Today the Roman Catholic Church celebrates the feast of the great Church Father St. Irenaeus of Lyons (d. circa 202AD). Irenaeus is revered by both the East and West for his remarkable and extensive teachings.
One of the earliest theologians in the Church, Irenaeus (whose relationship with St. Polycarp connects him also somewhat directly to the gospel writer and apostle John) combated the rampant heresy of the day: gnosticism.
Irenaeus is important to Patristic scholarship for the variety of issues he covers in his extensive writings. In terms of Church history, we can help piece together the puzzle of the “mindset” of the first century or two of Christianity through Irenaeus’ writings.
But Irenaeus’ legacy is not limited to academics. His writings contain deep spiritual insights that speak to the Church of every age. The Catechism of the Catholic Church quotes this Father extensively within its pages, including one particular passage of note from his great work Adversus Haereses (“Against Heresies”):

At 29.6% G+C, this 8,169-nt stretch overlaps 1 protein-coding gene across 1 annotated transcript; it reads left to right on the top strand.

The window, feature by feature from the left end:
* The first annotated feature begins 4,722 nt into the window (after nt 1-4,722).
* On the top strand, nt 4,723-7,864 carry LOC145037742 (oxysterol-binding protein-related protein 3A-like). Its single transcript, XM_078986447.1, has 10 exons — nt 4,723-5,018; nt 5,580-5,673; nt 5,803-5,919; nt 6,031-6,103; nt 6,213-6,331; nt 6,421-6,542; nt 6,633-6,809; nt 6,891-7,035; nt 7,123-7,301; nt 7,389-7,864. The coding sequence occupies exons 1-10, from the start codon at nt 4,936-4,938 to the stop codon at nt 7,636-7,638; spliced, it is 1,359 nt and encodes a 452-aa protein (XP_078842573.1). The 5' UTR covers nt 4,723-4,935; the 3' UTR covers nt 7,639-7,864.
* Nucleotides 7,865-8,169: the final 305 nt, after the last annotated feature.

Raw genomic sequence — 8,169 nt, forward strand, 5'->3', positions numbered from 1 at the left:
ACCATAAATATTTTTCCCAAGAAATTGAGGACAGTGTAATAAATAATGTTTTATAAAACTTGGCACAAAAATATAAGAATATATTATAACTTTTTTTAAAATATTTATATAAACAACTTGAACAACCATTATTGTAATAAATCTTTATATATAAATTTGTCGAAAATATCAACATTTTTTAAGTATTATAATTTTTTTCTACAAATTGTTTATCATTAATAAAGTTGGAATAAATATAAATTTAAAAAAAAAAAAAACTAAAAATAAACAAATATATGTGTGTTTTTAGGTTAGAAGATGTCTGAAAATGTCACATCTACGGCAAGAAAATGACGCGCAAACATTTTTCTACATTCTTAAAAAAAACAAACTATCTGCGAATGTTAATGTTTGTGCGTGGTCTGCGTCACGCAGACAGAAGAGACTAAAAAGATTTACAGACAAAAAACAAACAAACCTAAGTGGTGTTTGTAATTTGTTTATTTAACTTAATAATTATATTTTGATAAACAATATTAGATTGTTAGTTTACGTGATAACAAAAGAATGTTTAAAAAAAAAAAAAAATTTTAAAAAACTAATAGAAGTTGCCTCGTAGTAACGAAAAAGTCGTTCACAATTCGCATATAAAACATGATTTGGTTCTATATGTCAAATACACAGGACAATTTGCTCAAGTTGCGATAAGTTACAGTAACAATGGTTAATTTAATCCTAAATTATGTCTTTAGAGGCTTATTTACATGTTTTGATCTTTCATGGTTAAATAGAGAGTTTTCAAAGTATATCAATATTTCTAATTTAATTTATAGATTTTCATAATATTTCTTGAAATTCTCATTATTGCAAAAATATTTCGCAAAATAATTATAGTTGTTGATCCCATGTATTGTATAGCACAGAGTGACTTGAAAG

“The glory of God is man fully alive; moreover man’s life is the vision of God: if God’s revelation through creation has already obtained life for all the beings that dwell on earth, how much more will the Word’s manifestation of the Father obtain life for those who see God” (Catechism, no. 294).
The complete work Adversus Haereses can be read here.
St. Irenaeus, ora pro nobis!